Lionel Favre, Product Design Director, Jaeger-LeCoultre in a chat with Mitrajit Bhattacharya on the Maison’s partnership with a bootmaker, the latest avatar of Polaris and being a traditional fine watchmaker
It’s a great concept to bring the watchmaker in the centre of things. So how did it come about?
At Jaeger-LeCoultre, we consider that we are makers. Why makers? Because we like to create things with passion. Trying to achieve the best in terms of craftsmen. For example, when you discuss with an engineer at Jaeger-LeCoultre, you speak about precision, about the industrial process, also about the beauty of the final product. Like the beauty of the screw, its colour, the colour of the metal used, the curve of the movement. For people who want a perfect product, we have decided to develop some partnerships, and we have this year, for example, Fagliano, the famous bootmaker.
Exactly, he shares exactly the same value as we do. He uses the best leather. Takes time to do his leather and to make a fine product. So, we have decided to create a limited edition Reverso with a Fagliano strap, limited to 100 pieces. Designed by Fagliano but made in Switzerland, some straps for the Classic Reverso.
Coming back to your key launch of the year- the Polaris, tell us about the rationale behind getting the Polaris back.
We have decided to create a new sports pillar. It was interesting to design something totally new. It was interesting to have a look at our archives where we identified the Polaris from 1968. The design of 1968 because then, the dial had a very large index. It was really modern and one of the designers felt that it would be really interesting to build something around that.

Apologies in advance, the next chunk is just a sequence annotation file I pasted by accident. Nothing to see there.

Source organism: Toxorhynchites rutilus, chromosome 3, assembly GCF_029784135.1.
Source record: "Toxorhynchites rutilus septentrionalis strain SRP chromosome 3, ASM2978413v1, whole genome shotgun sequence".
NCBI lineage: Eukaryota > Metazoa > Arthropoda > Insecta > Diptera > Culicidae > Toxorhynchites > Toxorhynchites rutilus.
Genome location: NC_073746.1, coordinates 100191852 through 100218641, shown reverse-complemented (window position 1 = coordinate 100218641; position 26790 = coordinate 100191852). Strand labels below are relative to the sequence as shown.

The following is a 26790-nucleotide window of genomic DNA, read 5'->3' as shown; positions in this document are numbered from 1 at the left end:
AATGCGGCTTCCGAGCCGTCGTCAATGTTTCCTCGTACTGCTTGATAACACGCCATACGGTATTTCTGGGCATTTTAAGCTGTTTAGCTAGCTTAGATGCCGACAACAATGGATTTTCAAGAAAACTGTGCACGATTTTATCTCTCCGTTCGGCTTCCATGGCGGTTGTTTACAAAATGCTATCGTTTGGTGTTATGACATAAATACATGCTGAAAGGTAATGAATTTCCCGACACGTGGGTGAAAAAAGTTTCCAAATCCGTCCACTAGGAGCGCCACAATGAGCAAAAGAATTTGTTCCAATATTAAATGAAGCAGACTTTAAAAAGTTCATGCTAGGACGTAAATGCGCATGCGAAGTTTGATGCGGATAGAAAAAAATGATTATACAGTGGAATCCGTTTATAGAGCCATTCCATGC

What was the original size of the watch?
In 1968 it was quite huge. We have kept the spirit of this large size of the case; 41mm for the automatic, 42mm for the chronograph and 44mm for the world-time chronograph.
You have 5 references, could you please take us through?
We have one automatic without date, with two dial colours, blue and black. We have two chronographs, blue and black, 42mm in steel, and we have two chronographs world-time in titanium, in blue and black. So, we have the Memovox, with the Memovox function, and we have the date with the same look as the Memovox. This watch is more for those who like the vintage look. I think there was a feeling of liberation maybe in the original design. And we have tried to keep this spirit and that’s why this is a watch for a man of action. Men who like driving, who like skiing, and those who like to do various activities with the watch.
You haven’t really added stuff for the sake of adding. If you could just take us through the diving function, it’s about 200m, right?
Yes, the diving one and the date are water resistant to 200m, and the rest of the collection, its 100m.
Do you have any limitations on these products?
Yes, we have limited edition with the Polaris Memovox, it’s a limited edition of 1000 piece. Historically, it was a limited edition of 1790, the first series from 1968 was limited to 1790 pieces. 1790 pieces were produced, it was not really limited and now a lot of collectors want this original piece, but it’s a very expensive piece to acquire, because there weren’t too many.
Do share what else is happening at the Manufacture.
Our craftsmen/engineers are engaged in developing new high complications. We want to develop them for the Atmos clocks, our feminine and jewellery pieces. In terms of movements, if you speak with engineers, they have a lot of new processes, new metals, silicium etc. But from my point of view in terms of design, using carbon at Jaeger-LeCoultre is not relevant because we are not a brand that wants to show that we can have carbon, or cobalt, or something different. We are a brand with a strong history in fine watchmaking, very discreet and very harmonious. And this happens to be our territory. Our territory is not the extravagance of the material. In short, we are more traditional.